Members of the World Diamond Council are meeting in St. Petersburg, Russia to discuss whether to allow the sale of diamonds from Zimbabwe's Marange fields.  Gabe Joselow reports from Moscow the diamond industry hopes the Zimbabwe stones will be deemed "conflict-free."

Diamond industry leaders, government officials and human rights group monitors held a closed-door meeting in St. Petersburg to discuss disagreement over a ban on Zimbabwe's rough diamonds.

Talks are taking place through Thursday at the seventh annual meeting of the World Diamond Council.  Participants hope the discussions will be productive, after a meeting two weeks ago in Tel Aviv, Israel ended without agreement.

At issue is whether diamonds from the Marange fields in Zimbabwe meet the requirements of the Kimberley Process - an initiative by governments, industry and civil groups to certify diamonds as "conflict free."  That means they were not sold to finance rebel groups warring against legitimate governments.

Alex Popov, president of the Moscow Diamond Bourse and a member of the World Diamond Council says the diamond industry hopes the ban on sales from Zimbabwe is lifted.

"We hope that a solution will be found to allow Zimbabwe diamonds from these two particular mines who [sic] have been cleared by the Kimberley Process moderator to enter the main stream of trade," Popov said.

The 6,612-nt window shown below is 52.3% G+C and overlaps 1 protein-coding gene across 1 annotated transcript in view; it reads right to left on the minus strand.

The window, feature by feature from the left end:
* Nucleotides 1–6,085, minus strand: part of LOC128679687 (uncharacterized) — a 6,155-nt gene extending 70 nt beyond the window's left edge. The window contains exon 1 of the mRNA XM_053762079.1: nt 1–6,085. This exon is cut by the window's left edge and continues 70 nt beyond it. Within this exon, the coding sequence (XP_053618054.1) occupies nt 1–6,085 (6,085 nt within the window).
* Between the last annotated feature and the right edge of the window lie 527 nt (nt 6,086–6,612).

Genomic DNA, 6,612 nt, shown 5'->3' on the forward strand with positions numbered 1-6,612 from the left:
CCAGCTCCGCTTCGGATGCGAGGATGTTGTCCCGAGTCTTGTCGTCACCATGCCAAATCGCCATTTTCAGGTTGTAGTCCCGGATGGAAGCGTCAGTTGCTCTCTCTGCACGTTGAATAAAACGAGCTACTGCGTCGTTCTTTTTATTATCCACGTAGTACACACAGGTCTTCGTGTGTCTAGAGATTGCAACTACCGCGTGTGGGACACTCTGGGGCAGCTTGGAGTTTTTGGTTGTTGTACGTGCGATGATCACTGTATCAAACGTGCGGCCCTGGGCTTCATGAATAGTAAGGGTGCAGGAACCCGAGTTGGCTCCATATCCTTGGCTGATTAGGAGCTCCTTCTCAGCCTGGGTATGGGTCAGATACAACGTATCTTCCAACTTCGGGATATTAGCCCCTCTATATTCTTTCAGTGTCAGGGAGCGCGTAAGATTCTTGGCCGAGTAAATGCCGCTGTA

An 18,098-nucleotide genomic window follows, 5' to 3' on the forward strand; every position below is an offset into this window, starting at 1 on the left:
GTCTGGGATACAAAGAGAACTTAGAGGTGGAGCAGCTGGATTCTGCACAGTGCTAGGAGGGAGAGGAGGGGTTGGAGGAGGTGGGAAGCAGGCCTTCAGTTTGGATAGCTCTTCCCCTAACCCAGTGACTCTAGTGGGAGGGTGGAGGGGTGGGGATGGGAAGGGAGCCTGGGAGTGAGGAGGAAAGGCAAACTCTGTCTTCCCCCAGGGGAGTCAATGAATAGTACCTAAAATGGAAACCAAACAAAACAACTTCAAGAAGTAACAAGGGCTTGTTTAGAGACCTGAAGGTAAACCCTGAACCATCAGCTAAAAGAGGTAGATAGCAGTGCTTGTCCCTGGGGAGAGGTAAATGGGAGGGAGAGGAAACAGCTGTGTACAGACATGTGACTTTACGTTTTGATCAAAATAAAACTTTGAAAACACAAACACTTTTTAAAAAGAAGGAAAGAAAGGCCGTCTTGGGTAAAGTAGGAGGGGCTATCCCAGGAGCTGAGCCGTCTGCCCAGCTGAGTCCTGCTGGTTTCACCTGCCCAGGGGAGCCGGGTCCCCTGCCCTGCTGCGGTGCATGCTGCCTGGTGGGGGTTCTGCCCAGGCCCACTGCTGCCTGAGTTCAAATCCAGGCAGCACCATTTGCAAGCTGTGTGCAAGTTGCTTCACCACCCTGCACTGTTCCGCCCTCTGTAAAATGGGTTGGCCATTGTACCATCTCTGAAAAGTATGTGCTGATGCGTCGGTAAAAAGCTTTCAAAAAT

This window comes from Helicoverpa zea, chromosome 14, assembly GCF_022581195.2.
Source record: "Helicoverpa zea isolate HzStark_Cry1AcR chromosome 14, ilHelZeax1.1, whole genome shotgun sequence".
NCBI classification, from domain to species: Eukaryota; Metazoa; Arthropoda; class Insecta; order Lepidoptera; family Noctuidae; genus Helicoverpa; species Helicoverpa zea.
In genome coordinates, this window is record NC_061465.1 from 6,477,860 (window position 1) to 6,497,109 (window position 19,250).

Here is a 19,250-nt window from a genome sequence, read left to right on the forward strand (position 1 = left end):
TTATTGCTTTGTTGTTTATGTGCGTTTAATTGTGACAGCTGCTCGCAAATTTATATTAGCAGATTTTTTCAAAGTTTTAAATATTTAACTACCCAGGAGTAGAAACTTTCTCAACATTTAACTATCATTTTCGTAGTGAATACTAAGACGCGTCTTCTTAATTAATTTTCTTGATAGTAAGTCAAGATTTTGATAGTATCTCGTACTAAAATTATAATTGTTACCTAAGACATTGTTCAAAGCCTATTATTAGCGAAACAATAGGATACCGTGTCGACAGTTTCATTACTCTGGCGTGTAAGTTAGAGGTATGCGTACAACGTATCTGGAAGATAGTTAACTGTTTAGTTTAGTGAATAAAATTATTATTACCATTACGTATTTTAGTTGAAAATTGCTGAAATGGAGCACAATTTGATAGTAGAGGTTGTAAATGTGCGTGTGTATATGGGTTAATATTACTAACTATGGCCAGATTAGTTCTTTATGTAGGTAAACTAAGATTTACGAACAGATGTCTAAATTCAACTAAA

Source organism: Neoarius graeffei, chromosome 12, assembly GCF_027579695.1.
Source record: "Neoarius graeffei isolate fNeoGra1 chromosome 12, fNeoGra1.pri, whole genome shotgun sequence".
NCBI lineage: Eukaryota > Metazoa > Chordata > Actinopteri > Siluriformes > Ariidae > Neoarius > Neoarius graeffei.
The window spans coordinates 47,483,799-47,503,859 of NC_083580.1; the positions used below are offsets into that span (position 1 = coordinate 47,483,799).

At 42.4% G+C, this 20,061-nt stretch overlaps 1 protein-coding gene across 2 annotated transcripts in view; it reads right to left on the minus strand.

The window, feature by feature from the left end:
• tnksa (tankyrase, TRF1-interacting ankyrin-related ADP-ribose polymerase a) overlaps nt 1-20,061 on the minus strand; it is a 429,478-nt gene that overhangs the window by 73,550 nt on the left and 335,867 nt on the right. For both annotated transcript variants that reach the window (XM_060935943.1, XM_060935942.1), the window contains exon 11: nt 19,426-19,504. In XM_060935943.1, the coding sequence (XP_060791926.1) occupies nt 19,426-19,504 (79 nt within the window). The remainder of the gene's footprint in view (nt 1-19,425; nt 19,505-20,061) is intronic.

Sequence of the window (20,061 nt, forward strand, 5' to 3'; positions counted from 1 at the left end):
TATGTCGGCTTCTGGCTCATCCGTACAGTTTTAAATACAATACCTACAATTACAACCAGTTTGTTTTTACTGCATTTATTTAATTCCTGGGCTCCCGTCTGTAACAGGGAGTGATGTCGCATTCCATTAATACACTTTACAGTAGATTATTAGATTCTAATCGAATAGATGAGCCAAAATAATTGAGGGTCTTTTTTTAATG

As he notes, a South African monitor from the Kimberley Process recently reported Zimbabwe's Marange fields meet the minimum requirements for certification, though they failed a previous inspection.

But some governments, including the United States, continue to voice opposition as rights groups accuse Zimbabwean government forces that control the fields of committing acts of violence and other abuses there.

Zimbabwean President Robert Mugabe has warned he will allow the diamonds to be exported with or without Kimberley Process approval, a prospect that worries many in the diamond industry, including Alex Popov.

"Zimbabwe has a very, very sizable amount of raw diamonds, and if these deposits will be left to uncontrolled trade, we will see very big damage to the diamond and jewelry industry," Popov said.

Zimbabwe is estimated to hold up to 25 percent of the world's diamonds.  The country hopes the sale of the valuable gems will help revive its struggling economy.